Vitamin B12 is needed for making DNA in every cell, for making neurotransmitters, and for keeping nerves and blood cells healthy. Vitamin B12 prevents anemia, a condition which can cause people to feel weak, tired and short of breath.
Dietary sources of vitamin B12 include red meat, fish, poultry, eggs, and dairy products.
The three main causes of a vitamin B12 deficiency are low dietary intake of Vitamin B12, poor absorption, and genetic defects that hinder the activation of this nutrient. Vegans and vegetarians are among those who are the most likely to have a B12 deficiency due to low dietary intake. Those who have had a gastric bypass, intestinal surgery and those with GI inflammation are also likely to be B12 deficient. Taking metformin, a diabetic drug, Prilosec or other acid blockers also increases the risk of malabsorption of B12.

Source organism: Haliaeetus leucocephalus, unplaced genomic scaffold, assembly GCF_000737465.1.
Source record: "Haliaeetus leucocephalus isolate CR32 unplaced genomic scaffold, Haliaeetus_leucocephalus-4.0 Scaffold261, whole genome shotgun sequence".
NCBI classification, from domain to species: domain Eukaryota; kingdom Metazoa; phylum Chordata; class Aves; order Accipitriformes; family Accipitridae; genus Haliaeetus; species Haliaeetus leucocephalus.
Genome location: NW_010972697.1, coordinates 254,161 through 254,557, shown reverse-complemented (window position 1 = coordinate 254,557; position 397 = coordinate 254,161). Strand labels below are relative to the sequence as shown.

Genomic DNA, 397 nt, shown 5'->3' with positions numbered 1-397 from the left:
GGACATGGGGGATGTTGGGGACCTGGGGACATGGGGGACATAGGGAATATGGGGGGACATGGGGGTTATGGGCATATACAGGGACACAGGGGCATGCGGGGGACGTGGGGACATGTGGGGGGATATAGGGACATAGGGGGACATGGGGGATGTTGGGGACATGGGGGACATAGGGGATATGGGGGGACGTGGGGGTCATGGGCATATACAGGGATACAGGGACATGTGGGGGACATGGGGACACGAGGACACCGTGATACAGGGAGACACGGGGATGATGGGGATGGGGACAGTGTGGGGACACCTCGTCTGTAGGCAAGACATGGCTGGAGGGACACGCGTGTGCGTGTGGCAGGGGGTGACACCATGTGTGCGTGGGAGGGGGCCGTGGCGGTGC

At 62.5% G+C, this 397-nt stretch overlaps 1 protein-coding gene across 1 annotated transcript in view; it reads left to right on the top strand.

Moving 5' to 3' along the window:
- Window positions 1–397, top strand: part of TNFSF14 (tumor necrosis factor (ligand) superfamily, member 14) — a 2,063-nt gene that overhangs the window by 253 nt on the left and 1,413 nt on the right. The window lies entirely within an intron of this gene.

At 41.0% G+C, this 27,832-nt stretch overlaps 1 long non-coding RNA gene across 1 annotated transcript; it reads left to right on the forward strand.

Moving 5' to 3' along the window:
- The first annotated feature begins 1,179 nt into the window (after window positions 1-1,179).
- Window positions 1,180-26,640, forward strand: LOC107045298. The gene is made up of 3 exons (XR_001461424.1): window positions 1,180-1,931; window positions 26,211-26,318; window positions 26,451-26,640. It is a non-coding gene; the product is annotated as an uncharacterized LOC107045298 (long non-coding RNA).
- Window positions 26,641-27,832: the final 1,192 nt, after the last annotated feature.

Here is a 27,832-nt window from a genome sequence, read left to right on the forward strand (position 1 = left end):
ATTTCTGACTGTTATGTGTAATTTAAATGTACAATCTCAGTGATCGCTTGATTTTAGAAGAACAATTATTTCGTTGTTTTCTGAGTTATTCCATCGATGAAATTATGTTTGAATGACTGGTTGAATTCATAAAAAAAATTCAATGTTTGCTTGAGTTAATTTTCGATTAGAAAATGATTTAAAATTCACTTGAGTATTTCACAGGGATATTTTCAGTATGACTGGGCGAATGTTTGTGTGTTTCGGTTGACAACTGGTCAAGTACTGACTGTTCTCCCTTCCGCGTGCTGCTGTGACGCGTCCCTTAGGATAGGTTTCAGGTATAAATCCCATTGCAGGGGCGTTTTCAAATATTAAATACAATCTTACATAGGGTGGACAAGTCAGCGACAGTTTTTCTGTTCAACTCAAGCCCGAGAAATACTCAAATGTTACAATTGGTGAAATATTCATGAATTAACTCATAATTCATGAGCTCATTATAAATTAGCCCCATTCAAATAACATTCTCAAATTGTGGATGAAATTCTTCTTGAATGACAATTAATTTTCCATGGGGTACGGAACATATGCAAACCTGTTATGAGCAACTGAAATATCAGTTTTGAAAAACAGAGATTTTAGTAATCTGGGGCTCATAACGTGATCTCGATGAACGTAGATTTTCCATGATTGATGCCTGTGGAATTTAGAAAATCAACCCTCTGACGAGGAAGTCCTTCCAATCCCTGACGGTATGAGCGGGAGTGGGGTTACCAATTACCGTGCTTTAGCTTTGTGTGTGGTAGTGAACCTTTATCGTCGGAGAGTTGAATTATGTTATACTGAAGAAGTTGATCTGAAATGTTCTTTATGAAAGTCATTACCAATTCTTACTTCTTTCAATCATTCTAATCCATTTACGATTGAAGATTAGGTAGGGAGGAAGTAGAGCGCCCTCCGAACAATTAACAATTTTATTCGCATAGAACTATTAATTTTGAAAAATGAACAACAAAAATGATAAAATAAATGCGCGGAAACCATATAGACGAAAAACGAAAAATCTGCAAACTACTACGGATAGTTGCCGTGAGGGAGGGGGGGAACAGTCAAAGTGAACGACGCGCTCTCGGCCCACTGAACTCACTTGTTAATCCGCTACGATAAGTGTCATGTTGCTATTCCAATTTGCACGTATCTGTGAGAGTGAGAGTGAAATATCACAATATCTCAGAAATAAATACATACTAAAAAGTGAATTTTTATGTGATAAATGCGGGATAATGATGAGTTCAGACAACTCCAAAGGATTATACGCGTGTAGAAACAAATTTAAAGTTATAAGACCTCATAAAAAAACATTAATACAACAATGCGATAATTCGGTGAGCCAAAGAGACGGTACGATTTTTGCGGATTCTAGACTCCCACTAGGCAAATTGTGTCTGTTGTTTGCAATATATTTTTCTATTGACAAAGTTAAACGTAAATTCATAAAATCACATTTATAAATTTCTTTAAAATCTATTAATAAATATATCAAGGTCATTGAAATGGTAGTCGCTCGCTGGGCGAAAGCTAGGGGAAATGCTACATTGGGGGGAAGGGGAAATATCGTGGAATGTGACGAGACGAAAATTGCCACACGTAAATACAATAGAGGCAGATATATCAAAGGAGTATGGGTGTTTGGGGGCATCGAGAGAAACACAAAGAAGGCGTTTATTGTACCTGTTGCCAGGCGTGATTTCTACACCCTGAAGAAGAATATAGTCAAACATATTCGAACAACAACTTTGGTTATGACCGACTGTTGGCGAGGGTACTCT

Adequate levels of stomach acid, pancreatic enzymes and intrinsic factor are all necessary for proper absorption of Vitamin B12. People with pernicious anemia have antibodies against intrinsic factor, which is need for the absorption of this nutrient, causing these people to become B12 deficient and possibly anemic as well.
Some people have a defect in an enzyme called methyltetrahydrofolate reductase, or MTHFR, in the methylation pathway. This common
genetic defect, which inhibits the conversion of B12 to its active form, is present in about 60% of the US population. People with this genetic defect may have a normal or elevated serum B12 level, but their intracellular level of this nutrient could still be low. In this case, they would need to take B12 (and folate) in their methylated, or active form. Methylcobalamin is readily utilized by the body and is water soluble so it safe to use.